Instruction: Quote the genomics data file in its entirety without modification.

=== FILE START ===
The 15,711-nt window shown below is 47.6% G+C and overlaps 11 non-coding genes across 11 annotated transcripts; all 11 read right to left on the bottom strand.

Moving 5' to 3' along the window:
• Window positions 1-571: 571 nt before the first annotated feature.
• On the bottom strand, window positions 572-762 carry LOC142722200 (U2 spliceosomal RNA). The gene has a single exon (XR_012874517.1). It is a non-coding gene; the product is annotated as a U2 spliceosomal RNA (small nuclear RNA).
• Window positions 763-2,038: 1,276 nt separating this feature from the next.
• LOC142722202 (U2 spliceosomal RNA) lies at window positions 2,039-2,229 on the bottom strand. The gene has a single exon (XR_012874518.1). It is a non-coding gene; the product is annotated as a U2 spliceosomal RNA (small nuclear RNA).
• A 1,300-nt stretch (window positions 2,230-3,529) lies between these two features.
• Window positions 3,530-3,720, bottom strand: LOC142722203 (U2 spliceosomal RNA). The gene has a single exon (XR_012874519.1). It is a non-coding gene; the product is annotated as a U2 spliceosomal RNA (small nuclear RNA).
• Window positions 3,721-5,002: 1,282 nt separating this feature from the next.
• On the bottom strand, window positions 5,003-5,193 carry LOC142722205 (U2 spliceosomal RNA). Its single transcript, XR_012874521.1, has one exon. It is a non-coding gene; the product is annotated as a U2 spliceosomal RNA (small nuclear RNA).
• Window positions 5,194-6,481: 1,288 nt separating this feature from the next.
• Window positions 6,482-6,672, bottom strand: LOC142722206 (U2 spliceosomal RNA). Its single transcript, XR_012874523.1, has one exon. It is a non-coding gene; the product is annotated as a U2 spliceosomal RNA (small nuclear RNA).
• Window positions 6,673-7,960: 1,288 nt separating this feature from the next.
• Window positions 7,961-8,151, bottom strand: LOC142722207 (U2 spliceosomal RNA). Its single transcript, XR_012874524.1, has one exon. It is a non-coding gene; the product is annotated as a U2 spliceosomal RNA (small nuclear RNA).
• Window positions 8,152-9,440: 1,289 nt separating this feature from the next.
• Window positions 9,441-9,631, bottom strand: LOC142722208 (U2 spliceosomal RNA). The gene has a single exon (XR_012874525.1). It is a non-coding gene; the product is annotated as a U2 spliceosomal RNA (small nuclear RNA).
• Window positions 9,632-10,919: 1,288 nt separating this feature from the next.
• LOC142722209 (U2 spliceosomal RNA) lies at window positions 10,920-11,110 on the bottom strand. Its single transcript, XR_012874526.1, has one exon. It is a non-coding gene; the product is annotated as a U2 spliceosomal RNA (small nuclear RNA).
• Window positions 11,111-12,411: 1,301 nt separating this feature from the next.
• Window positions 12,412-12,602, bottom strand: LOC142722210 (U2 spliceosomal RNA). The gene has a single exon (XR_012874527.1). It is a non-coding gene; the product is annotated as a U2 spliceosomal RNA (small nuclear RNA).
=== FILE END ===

The 15,711-nt window shown below is 47.6% G+C and overlaps 11 non-coding genes across 11 annotated transcripts; all 11 read right to left on the bottom strand.

Moving 5' to 3' along the window:
• Window positions 1-571: 571 nt before the first annotated feature.
• On the bottom strand, window positions 572-762 carry LOC142722200 (U2 spliceosomal RNA). The gene has a single exon (XR_012874517.1). It is a non-coding gene; the product is annotated as a U2 spliceosomal RNA (small nuclear RNA).
• Window positions 763-2,038: 1,276 nt separating this feature from the next.
• LOC142722202 (U2 spliceosomal RNA) lies at window positions 2,039-2,229 on the bottom strand. The gene has a single exon (XR_012874518.1). It is a non-coding gene; the product is annotated as a U2 spliceosomal RNA (small nuclear RNA).
• A 1,300-nt stretch (window positions 2,230-3,529) lies between these two features.
• Window positions 3,530-3,720, bottom strand: LOC142722203 (U2 spliceosomal RNA). The gene has a single exon (XR_012874519.1). It is a non-coding gene; the product is annotated as a U2 spliceosomal RNA (small nuclear RNA).
• Window positions 3,721-5,002: 1,282 nt separating this feature from the next.
• On the bottom strand, window positions 5,003-5,193 carry LOC142722205 (U2 spliceosomal RNA). Its single transcript, XR_012874521.1, has one exon. It is a non-coding gene; the product is annotated as a U2 spliceosomal RNA (small nuclear RNA).
• Window positions 5,194-6,481: 1,288 nt separating this feature from the next.
• Window positions 6,482-6,672, bottom strand: LOC142722206 (U2 spliceosomal RNA). Its single transcript, XR_012874523.1, has one exon. It is a non-coding gene; the product is annotated as a U2 spliceosomal RNA (small nuclear RNA).
• Window positions 6,673-7,960: 1,288 nt separating this feature from the next.
• Window positions 7,961-8,151, bottom strand: LOC142722207 (U2 spliceosomal RNA). Its single transcript, XR_012874524.1, has one exon. It is a non-coding gene; the product is annotated as a U2 spliceosomal RNA (small nuclear RNA).
• Window positions 8,152-9,440: 1,289 nt separating this feature from the next.
• Window positions 9,441-9,631, bottom strand: LOC142722208 (U2 spliceosomal RNA). The gene has a single exon (XR_012874525.1). It is a non-coding gene; the product is annotated as a U2 spliceosomal RNA (small nuclear RNA).
• Window positions 9,632-10,919: 1,288 nt separating this feature from the next.
• LOC142722209 (U2 spliceosomal RNA) lies at window positions 10,920-11,110 on the bottom strand. Its single transcript, XR_012874526.1, has one exon. It is a non-coding gene; the product is annotated as a U2 spliceosomal RNA (small nuclear RNA).
• Window positions 11,111-12,411: 1,301 nt separating this feature from the next.
• Window positions 12,412-12,602, bottom strand: LOC142722210 (U2 spliceosomal RNA). The gene has a single exon (XR_012874527.1). It is a non-coding gene; the product is annotated as a U2 spliceosomal RNA (small nuclear RNA).